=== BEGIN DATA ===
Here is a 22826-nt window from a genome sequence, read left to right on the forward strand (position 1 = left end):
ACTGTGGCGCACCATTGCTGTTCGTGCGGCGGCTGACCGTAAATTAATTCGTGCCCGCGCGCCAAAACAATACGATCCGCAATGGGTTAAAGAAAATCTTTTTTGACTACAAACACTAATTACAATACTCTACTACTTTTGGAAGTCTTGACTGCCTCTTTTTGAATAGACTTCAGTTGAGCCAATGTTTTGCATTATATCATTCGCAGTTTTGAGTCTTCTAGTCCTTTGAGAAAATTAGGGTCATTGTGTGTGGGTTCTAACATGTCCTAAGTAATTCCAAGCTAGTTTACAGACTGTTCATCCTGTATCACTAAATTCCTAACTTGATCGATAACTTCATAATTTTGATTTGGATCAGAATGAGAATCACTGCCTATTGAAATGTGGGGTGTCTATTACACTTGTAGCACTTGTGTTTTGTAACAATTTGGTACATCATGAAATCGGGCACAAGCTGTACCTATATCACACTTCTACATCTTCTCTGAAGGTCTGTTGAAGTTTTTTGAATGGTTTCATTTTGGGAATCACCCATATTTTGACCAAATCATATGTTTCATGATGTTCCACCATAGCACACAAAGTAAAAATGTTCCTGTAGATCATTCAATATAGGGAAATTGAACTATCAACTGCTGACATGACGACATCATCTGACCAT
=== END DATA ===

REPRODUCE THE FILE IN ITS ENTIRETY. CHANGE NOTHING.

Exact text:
Here is a 22826-nt window from a genome sequence, read left to right on the forward strand (position 1 = left end):
ACTGTGGCGCACCATTGCTGTTCGTGCGGCGGCTGACCGTAAATTAATTCGTGCCCGCGCGCCAAAACAATACGATCCGCAATGGGTTAAAGAAAATCTTTTTTGACTACAAACACTAATTACAATACTCTACTACTTTTGGAAGTCTTGACTGCCTCTTTTTGAATAGACTTCAGTTGAGCCAATGTTTTGCATTATATCATTCGCAGTTTTGAGTCTTCTAGTCCTTTGAGAAAATTAGGGTCATTGTGTGTGGGTTCTAACATGTCCTAAGTAATTCCAAGCTAGTTTACAGACTGTTCATCCTGTATCACTAAATTCCTAACTTGATCGATAACTTCATAATTTTGATTTGGATCAGAATGAGAATCACTGCCTATTGAAATGTGGGGTGTCTATTACACTTGTAGCACTTGTGTTTTGTAACAATTTGGTACATCATGAAATCGGGCACAAGCTGTACCTATATCACACTTCTACATCTTCTCTGAAGGTCTGTTGAAGTTTTTTGAATGGTTTCATTTTGGGAATCACCCATATTTTGACCAAATCATATGTTTCATGATGTTCCACCATAGCACACAAAGTAAAAATGTTCCTGTAGATCATTCAATATAGGGAAATTGAACTATCAACTGCTGACATGACGACATCATCTGACCAT